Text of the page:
Accessing new and interesting coffees
We work with many farmers who want to create their own routes to market. They have established places to sell their coffee. However it is important for any business to have a mix of ways to sell their product. Traditional means of sale may be reliable, but may not be sustainable. A long recurring contract is useful, but is it sustainable? Does it pay quickly? Many producers have relationships with importers and organisations who provide finance and the development of the crops.
Through our work promoting the auctions running on our auction platform we speak to producers all the time. They all want to expand the opportunities available to them. However, for a variety of reasons, it is not always the best or quickest way to sell the coffee.
An auction provides a wide audience a window into a range of available coffee. But this is also the case for direct trade. The price discovery mechanism is different but outcomes can be the same; new relationships are created. If all goes well, repeat business can be agreed the next year.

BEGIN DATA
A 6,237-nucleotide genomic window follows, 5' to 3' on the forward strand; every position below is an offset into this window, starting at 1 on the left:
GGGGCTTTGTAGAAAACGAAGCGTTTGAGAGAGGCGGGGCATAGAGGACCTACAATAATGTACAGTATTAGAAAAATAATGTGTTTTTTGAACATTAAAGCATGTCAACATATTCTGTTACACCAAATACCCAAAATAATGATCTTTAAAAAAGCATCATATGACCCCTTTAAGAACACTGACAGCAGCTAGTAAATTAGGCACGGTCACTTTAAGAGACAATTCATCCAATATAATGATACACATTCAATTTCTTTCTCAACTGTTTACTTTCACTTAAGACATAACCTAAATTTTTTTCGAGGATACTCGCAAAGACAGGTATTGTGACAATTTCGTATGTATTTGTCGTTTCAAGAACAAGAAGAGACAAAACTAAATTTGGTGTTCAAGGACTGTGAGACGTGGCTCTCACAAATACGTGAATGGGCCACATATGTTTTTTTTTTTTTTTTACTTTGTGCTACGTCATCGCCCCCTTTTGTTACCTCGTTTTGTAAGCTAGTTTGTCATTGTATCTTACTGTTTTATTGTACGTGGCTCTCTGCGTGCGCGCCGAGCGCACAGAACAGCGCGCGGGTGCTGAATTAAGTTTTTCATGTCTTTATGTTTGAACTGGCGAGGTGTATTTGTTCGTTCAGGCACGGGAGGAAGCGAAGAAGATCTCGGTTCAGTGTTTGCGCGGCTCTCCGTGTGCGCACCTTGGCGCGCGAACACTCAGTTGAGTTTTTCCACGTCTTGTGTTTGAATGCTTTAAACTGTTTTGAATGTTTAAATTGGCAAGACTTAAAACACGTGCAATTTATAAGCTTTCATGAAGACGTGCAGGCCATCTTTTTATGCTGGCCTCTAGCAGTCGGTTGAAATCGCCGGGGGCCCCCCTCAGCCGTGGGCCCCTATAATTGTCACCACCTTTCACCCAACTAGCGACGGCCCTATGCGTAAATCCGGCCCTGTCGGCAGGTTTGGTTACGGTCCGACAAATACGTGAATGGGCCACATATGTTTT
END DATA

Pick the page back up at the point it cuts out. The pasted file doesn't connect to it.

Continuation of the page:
How we work with direct sale:
- We have an offer list which we update as we meet farmers, coffee are removed as they are sold. Coffee is added as we find producers we want to work with.
- We circulate the list to our buyers.
- We discuss the quality of coffees with the buyers: Its suitability, volume and price.
- We also talk to them about shipping and develop an understanding what will work for both the buyer and the seller.
- We arrange for samples to be sent direct from the producer to the buyer.
- Once the quality of the coffee is understood we usually agree a FOB price on the farmers behalf.
- We do this in a way that suits everyone. We have already agreed reasonable margins on which to base the discussions based upon volume.
- We then introduce the buyer to the seller who agree the contracts and other details, such as shipping.
- We can also help the buyer with payments if they are nervous and want to make sure the money they invest in the coffee reaches the farmer. Sometimes this is key to a deal being agreed. It is valuable for both parties in the sale.
To broker these trades we charge the producer a commission (%) once the sale has been agreed.
In the same way we operate our auctions, we put buyers and sellers together. It is a natural extension of that process. In some cases we help bring new and interesting coffees to the market for the first time.
The size of the supply chain is reduced: buyers can buy directly from the producers. This means more of the purchase price of the coffee goes back to the farmers. This means they can re-invest in future crops and create a more sustainable environment for the development of their coffee and their workers production of the coffee.